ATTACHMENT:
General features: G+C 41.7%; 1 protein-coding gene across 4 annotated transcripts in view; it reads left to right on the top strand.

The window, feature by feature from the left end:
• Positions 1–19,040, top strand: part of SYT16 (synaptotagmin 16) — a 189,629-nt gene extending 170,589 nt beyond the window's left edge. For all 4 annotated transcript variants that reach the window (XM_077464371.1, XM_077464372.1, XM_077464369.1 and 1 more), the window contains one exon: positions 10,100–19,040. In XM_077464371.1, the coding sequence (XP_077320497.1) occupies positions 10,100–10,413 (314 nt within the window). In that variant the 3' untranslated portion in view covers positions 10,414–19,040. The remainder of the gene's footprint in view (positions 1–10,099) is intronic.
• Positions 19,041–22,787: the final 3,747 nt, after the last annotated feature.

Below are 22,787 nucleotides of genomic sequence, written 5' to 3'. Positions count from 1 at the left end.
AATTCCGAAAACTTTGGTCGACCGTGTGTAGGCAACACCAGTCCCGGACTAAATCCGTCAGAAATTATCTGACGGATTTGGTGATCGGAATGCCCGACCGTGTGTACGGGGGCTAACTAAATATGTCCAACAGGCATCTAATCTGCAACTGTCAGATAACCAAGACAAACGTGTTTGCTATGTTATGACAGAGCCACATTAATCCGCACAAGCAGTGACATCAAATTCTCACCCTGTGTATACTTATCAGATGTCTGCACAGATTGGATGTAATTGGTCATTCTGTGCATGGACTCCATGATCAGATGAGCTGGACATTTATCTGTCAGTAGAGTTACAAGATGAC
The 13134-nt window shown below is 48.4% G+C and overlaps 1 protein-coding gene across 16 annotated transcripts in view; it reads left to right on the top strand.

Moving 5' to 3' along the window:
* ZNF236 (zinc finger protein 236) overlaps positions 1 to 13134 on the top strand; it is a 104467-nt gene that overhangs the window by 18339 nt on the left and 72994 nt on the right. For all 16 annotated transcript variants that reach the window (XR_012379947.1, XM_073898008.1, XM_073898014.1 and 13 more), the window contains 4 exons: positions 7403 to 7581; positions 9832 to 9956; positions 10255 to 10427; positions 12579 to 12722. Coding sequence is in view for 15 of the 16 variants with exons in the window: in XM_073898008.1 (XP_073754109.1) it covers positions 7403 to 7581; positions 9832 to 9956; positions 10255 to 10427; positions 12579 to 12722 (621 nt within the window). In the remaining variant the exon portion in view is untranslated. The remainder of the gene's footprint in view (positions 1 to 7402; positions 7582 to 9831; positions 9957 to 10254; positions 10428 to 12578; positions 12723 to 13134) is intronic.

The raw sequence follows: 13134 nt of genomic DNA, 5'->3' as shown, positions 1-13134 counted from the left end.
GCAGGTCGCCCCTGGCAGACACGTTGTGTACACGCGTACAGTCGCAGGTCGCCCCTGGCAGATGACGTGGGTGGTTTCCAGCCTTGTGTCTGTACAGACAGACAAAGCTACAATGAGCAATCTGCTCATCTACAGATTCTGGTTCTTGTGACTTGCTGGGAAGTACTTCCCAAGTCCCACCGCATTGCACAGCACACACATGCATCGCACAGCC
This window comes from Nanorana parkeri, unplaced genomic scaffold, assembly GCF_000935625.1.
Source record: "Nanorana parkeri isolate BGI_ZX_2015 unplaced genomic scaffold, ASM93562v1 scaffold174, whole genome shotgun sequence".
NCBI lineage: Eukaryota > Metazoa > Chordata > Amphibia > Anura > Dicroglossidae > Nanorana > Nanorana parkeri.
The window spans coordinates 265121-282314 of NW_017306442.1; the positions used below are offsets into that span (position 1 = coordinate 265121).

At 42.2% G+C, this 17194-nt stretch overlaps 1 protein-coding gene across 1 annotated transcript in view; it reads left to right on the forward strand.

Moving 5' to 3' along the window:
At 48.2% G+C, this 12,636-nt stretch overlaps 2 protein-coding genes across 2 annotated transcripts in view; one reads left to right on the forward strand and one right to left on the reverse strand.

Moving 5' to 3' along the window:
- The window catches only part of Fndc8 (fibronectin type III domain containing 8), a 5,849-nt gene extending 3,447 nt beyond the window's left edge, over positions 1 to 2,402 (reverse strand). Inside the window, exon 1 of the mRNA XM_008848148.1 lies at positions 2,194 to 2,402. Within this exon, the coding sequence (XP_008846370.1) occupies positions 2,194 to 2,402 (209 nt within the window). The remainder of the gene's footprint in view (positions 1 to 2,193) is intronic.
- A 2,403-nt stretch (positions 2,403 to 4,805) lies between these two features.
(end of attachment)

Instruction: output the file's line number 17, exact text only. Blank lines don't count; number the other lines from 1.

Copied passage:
Moving 5' to 3' along the window: